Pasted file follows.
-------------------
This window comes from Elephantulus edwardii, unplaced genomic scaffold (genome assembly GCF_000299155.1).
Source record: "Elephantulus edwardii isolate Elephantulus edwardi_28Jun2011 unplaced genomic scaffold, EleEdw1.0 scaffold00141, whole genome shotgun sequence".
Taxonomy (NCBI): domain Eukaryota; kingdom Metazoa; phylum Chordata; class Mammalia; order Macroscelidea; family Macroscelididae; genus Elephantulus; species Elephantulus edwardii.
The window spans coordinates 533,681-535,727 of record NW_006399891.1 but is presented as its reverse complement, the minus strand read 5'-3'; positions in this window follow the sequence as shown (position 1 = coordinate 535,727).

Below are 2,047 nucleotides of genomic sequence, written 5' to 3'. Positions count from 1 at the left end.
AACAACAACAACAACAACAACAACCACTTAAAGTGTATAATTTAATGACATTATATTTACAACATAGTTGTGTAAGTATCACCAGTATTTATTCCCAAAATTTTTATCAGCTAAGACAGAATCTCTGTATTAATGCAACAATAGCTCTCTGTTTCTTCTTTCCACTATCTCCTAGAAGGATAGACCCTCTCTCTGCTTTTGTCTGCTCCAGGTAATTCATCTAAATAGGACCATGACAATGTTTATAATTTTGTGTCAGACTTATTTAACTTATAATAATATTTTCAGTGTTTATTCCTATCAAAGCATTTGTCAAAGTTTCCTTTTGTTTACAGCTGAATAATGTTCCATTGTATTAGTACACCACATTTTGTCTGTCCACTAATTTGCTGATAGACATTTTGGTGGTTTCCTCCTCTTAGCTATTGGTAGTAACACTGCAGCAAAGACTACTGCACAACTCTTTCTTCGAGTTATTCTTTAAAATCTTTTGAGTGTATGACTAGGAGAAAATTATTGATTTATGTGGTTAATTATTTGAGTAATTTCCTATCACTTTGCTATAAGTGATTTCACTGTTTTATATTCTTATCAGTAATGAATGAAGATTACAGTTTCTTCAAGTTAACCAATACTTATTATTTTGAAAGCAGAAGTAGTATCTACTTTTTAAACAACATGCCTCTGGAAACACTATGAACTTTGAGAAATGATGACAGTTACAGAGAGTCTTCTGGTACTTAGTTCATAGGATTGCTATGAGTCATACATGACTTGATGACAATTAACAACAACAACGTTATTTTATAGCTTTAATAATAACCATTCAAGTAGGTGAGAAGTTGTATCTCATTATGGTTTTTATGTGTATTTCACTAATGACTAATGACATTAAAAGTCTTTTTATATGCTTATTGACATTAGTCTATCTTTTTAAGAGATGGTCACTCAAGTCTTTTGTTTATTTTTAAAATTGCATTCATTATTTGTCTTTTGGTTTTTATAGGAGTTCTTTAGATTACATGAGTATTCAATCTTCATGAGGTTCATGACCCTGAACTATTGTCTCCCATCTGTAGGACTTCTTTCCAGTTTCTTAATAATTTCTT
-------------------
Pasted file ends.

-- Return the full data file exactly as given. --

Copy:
This window comes from Elephantulus edwardii, unplaced genomic scaffold (genome assembly GCF_000299155.1).
Source record: "Elephantulus edwardii isolate Elephantulus edwardi_28Jun2011 unplaced genomic scaffold, EleEdw1.0 scaffold00141, whole genome shotgun sequence".
Taxonomy (NCBI): domain Eukaryota; kingdom Metazoa; phylum Chordata; class Mammalia; order Macroscelidea; family Macroscelididae; genus Elephantulus; species Elephantulus edwardii.
The window spans coordinates 533,681-535,727 of record NW_006399891.1 but is presented as its reverse complement, the minus strand read 5'-3'; positions in this window follow the sequence as shown (position 1 = coordinate 535,727).

Below are 2,047 nucleotides of genomic sequence, written 5' to 3'. Positions count from 1 at the left end.
AACAACAACAACAACAACAACAACCACTTAAAGTGTATAATTTAATGACATTATATTTACAACATAGTTGTGTAAGTATCACCAGTATTTATTCCCAAAATTTTTATCAGCTAAGACAGAATCTCTGTATTAATGCAACAATAGCTCTCTGTTTCTTCTTTCCACTATCTCCTAGAAGGATAGACCCTCTCTCTGCTTTTGTCTGCTCCAGGTAATTCATCTAAATAGGACCATGACAATGTTTATAATTTTGTGTCAGACTTATTTAACTTATAATAATATTTTCAGTGTTTATTCCTATCAAAGCATTTGTCAAAGTTTCCTTTTGTTTACAGCTGAATAATGTTCCATTGTATTAGTACACCACATTTTGTCTGTCCACTAATTTGCTGATAGACATTTTGGTGGTTTCCTCCTCTTAGCTATTGGTAGTAACACTGCAGCAAAGACTACTGCACAACTCTTTCTTCGAGTTATTCTTTAAAATCTTTTGAGTGTATGACTAGGAGAAAATTATTGATTTATGTGGTTAATTATTTGAGTAATTTCCTATCACTTTGCTATAAGTGATTTCACTGTTTTATATTCTTATCAGTAATGAATGAAGATTACAGTTTCTTCAAGTTAACCAATACTTATTATTTTGAAAGCAGAAGTAGTATCTACTTTTTAAACAACATGCCTCTGGAAACACTATGAACTTTGAGAAATGATGACAGTTACAGAGAGTCTTCTGGTACTTAGTTCATAGGATTGCTATGAGTCATACATGACTTGATGACAATTAACAACAACAACGTTATTTTATAGCTTTAATAATAACCATTCAAGTAGGTGAGAAGTTGTATCTCATTATGGTTTTTATGTGTATTTCACTAATGACTAATGACATTAAAAGTCTTTTTATATGCTTATTGACATTAGTCTATCTTTTTAAGAGATGGTCACTCAAGTCTTTTGTTTATTTTTAAAATTGCATTCATTATTTGTCTTTTGGTTTTTATAGGAGTTCTTTAGATTACATGAGTATTCAATCTTCATGAGGTTCATGACCCTGAACTATTGTCTCCCATCTGTAGGACTTCTTTCCAGTTTCTTAATAATTTCTT